Disaster losses continue to increase in the United States, yet we lack a fundamental understanding of the pattern of disaster losses for the nation and their impacts on rural and non-rural places. If a policy goal is to improve community resilience to disasters, empirically defined baselines are a necessary starting point. This project integrates physical and social datasets through a suite of statistical and geospatial techniques in the construction of theoretically based and methodologically sound indicators of resilience for the nation at the county level. The goal is to provide a set of quantitative baseline indicators for measuring disaster resilience. Once the indicators are developed, the composite index will be validated (using uncertainty and sensitivity analysis). Exploration of the statistical and spatial variability in the composition of indicators will identify and analyze the relationship between resilience, vulnerability, and the relative impact of disasters on rural and non-rural places. In addition to spatial analysis of resilience, the project will help to identify differences in the drivers of resilience among counties (rural and non-rural). The latter are important as they can help to identify opportunities for intervention strategies to improve resilience, opportunities that may be dramatically different between rural and non-rural counties and within rural counties as well.
The importance of this project is twofold. First, there is considerable local, state,
and federal programmatic interest in community disaster resilience. At present, there
is little agreement on what to measure, how to measure it, and in determining which
metrics are the most useful. Second, in order to judge the effectiveness of any policy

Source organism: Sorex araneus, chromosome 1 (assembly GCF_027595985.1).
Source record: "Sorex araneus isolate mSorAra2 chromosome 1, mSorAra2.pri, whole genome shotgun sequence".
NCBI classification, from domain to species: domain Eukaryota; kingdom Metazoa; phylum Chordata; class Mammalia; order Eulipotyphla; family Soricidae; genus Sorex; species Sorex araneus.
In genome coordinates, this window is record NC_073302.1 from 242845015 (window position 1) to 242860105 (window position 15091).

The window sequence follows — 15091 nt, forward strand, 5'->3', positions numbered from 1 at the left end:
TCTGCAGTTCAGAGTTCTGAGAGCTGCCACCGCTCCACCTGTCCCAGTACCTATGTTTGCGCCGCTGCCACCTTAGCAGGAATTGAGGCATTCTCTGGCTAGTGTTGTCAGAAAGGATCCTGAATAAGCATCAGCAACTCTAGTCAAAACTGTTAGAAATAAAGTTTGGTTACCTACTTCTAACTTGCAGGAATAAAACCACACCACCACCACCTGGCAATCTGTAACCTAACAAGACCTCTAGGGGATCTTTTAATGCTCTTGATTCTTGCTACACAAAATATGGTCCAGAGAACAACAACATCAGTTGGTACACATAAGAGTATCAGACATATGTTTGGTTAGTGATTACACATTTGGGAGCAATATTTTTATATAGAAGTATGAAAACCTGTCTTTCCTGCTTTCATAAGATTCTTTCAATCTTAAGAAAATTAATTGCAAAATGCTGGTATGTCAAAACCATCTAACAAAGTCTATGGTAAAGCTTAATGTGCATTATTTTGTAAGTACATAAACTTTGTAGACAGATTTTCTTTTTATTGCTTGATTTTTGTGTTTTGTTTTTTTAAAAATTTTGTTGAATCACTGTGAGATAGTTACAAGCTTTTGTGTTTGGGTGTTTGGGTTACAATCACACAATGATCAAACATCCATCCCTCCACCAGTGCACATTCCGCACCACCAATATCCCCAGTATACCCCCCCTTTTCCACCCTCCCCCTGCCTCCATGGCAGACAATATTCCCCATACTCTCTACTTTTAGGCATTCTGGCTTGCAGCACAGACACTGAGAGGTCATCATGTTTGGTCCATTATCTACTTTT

or program, there needs to be a starting point for assessments. This project provides
just such a starting point with the development of baseline indicators for tracking
changes in resilience over time. Monitoring changes in the indicators provides the
evidentiary basis for programs to gage their success in enhancing the nation’s resilience.
The research team has a distinguished record of working with and for the practitioner
community and in translating the science to practice through extensive outreach activities
including web-based products. In this way, the results will be available to stakeholders
at county, state, and federal levels.
Cutter, S.L. and S. Derakhshan, 2020. Temporal and spatial change in disaster resilience in US counties, 2010–2015, Environmental Hazards 19(1):10–29. doi: 10.1080/17477891.2018.1511405 (Aug 20, 2018).
Cutter, S.L. and S. Derakhshan, 2019. Implementing disaster policy: exploring scale and measurement schemes for disaster resilience, J. Homeland Security and Emergency Management 16(3):1–14.
Cutter, S.L., K. D. Ash, and C. T. Emrich, 2016. Urban-rural differences in disaster resilience, Annals of the American Association of Geographers 106(6):1236–1252.
Cutter, Susan L., 2016. The landscape of disaster resilience indicators in the USA, Natural Hazards 80:741–758.
Cutter, Susan L., Kevin D. Ash, and Christopher T. Emrich, 2014. The geographies of community disaster resilience, Global Environmental Change 29:65–77.
Nguyen, Khai Hoan, 2015. Institutional Resilience along the Mississippi Gulf Coast in the Context of Pre- and
Post-Hurricane Katrina. Master's thesis
- County Composite BRIC Scores [download Excel file]
(from Cutter, Susan L., Kevin D. Ash, and Christopher T. Emrich, 2014. The geographies of community disaster resilience, Global Environmental Change 29:65–77).